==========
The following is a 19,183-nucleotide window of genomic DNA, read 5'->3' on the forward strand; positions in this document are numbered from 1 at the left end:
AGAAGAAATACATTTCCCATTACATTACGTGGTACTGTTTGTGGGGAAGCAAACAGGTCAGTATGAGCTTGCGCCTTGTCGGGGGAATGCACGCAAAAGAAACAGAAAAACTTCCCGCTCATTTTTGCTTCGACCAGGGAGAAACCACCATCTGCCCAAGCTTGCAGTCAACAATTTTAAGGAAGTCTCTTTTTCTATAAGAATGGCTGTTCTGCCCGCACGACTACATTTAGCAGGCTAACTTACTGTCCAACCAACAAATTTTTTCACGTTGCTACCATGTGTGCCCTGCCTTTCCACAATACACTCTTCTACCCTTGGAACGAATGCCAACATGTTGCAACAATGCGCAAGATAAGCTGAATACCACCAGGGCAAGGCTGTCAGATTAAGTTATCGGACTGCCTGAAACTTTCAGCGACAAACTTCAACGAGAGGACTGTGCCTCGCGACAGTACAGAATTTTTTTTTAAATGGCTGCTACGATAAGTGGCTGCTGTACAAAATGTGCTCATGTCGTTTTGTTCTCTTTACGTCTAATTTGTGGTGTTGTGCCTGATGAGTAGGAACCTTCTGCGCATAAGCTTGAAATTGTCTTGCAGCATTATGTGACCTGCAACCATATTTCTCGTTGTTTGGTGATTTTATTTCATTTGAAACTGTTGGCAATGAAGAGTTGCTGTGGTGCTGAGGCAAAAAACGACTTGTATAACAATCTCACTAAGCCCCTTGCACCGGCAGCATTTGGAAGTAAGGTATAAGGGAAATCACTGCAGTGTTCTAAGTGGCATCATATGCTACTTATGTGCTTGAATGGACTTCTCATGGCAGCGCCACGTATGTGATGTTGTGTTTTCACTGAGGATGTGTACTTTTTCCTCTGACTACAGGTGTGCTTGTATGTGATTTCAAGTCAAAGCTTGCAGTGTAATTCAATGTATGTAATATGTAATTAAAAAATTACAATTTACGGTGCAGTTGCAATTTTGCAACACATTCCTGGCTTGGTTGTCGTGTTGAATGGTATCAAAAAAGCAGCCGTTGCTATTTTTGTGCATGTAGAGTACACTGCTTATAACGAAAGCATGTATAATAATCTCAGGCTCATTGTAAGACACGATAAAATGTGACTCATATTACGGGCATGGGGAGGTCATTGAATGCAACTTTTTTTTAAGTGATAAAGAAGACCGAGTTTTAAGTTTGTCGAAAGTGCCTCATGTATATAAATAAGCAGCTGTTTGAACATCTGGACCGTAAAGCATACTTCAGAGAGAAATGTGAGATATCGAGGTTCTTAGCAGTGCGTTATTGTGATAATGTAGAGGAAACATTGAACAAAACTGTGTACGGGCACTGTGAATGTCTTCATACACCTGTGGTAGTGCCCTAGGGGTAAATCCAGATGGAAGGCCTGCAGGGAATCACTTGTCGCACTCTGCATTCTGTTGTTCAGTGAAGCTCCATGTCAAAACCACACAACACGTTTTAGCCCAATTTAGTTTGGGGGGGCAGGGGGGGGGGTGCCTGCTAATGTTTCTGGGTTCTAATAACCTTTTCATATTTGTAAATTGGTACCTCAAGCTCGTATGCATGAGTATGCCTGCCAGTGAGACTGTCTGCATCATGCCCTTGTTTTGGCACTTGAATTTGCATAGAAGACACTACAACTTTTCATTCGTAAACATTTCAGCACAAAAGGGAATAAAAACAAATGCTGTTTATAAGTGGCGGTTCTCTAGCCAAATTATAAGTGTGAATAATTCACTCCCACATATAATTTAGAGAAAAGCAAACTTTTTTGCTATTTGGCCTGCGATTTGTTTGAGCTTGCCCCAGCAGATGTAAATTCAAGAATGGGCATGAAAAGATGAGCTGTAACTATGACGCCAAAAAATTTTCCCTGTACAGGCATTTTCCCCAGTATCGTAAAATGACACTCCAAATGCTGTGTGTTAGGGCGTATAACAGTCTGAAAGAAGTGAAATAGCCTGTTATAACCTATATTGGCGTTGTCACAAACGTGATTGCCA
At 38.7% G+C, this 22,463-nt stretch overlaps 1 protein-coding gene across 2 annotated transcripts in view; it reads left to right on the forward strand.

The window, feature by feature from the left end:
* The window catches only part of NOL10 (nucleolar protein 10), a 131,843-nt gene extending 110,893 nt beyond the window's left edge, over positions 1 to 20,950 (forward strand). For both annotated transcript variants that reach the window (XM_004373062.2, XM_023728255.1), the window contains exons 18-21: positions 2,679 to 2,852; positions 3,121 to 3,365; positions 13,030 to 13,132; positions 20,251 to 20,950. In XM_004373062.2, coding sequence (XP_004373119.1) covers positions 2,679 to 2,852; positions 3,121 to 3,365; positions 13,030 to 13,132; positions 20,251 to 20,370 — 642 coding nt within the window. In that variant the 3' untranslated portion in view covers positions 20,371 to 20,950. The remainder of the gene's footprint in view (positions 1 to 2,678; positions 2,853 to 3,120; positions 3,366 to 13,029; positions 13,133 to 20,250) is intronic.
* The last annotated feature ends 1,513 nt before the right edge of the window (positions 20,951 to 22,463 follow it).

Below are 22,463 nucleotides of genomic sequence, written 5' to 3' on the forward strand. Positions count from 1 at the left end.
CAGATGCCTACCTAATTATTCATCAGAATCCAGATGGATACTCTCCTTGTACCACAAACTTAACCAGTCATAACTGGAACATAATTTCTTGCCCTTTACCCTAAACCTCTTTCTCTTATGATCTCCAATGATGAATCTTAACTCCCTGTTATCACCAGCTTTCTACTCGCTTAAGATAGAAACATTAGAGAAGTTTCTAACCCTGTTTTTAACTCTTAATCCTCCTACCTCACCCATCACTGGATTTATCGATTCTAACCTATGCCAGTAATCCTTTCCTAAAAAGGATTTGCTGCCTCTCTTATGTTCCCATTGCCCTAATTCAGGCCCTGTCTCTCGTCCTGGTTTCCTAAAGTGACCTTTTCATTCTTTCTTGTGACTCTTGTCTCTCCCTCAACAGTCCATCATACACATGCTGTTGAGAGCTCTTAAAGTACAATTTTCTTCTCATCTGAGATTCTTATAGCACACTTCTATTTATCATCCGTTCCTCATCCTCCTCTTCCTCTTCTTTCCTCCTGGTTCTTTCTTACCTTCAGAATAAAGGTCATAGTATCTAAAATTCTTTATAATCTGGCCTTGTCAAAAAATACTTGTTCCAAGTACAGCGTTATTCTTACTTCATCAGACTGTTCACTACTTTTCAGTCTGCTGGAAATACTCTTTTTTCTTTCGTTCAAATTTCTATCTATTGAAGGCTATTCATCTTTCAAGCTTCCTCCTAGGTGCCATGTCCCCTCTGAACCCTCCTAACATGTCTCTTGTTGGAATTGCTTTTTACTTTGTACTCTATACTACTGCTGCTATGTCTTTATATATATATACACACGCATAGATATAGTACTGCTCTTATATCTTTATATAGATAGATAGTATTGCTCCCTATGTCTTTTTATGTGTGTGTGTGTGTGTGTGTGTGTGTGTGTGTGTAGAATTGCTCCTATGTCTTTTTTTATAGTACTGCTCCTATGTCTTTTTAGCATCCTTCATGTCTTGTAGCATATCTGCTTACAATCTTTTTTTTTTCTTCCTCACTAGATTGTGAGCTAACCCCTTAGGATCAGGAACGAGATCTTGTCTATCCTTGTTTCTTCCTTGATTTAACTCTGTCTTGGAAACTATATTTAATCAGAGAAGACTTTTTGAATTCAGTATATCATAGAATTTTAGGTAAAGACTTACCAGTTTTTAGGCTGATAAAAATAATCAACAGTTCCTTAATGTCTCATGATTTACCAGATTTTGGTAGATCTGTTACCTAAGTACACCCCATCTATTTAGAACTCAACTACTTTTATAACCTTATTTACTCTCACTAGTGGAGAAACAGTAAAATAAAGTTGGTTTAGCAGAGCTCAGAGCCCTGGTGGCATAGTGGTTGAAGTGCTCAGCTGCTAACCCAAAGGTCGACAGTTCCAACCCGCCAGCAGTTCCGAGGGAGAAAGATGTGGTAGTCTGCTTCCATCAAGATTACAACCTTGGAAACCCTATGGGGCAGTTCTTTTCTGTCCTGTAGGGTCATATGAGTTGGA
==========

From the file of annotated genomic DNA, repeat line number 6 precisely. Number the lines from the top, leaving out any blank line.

* The last annotated feature ends 1,513 nt before the right edge of the window (positions 20,951 to 22,463 follow it).